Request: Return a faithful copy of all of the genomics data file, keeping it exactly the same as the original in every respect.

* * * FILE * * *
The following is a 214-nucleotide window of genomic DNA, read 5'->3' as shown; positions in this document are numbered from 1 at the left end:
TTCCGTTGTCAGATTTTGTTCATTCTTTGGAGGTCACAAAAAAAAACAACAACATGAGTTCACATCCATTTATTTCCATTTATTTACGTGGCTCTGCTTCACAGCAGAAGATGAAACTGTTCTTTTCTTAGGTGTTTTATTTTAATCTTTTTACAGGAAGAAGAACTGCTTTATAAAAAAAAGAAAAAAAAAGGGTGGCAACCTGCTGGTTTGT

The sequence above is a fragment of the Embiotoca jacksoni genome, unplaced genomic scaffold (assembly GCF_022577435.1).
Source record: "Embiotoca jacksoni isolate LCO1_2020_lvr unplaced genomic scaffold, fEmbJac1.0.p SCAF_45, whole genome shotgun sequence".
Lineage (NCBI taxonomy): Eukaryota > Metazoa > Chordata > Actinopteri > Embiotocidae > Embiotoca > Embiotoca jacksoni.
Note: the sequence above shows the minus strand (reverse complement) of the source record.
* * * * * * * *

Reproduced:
The following is a 214-nucleotide window of genomic DNA, read 5'->3' as shown; positions in this document are numbered from 1 at the left end:
TTCCGTTGTCAGATTTTGTTCATTCTTTGGAGGTCACAAAAAAAAACAACAACATGAGTTCACATCCATTTATTTCCATTTATTTACGTGGCTCTGCTTCACAGCAGAAGATGAAACTGTTCTTTTCTTAGGTGTTTTATTTTAATCTTTTTACAGGAAGAAGAACTGCTTTATAAAAAAAAGAAAAAAAAAGGGTGGCAACCTGCTGGTTTGT

The sequence above is a fragment of the Embiotoca jacksoni genome, unplaced genomic scaffold (assembly GCF_022577435.1).
Source record: "Embiotoca jacksoni isolate LCO1_2020_lvr unplaced genomic scaffold, fEmbJac1.0.p SCAF_45, whole genome shotgun sequence".
Lineage (NCBI taxonomy): Eukaryota > Metazoa > Chordata > Actinopteri > Embiotocidae > Embiotoca > Embiotoca jacksoni.
Note: the sequence above shows the minus strand (reverse complement) of the source record.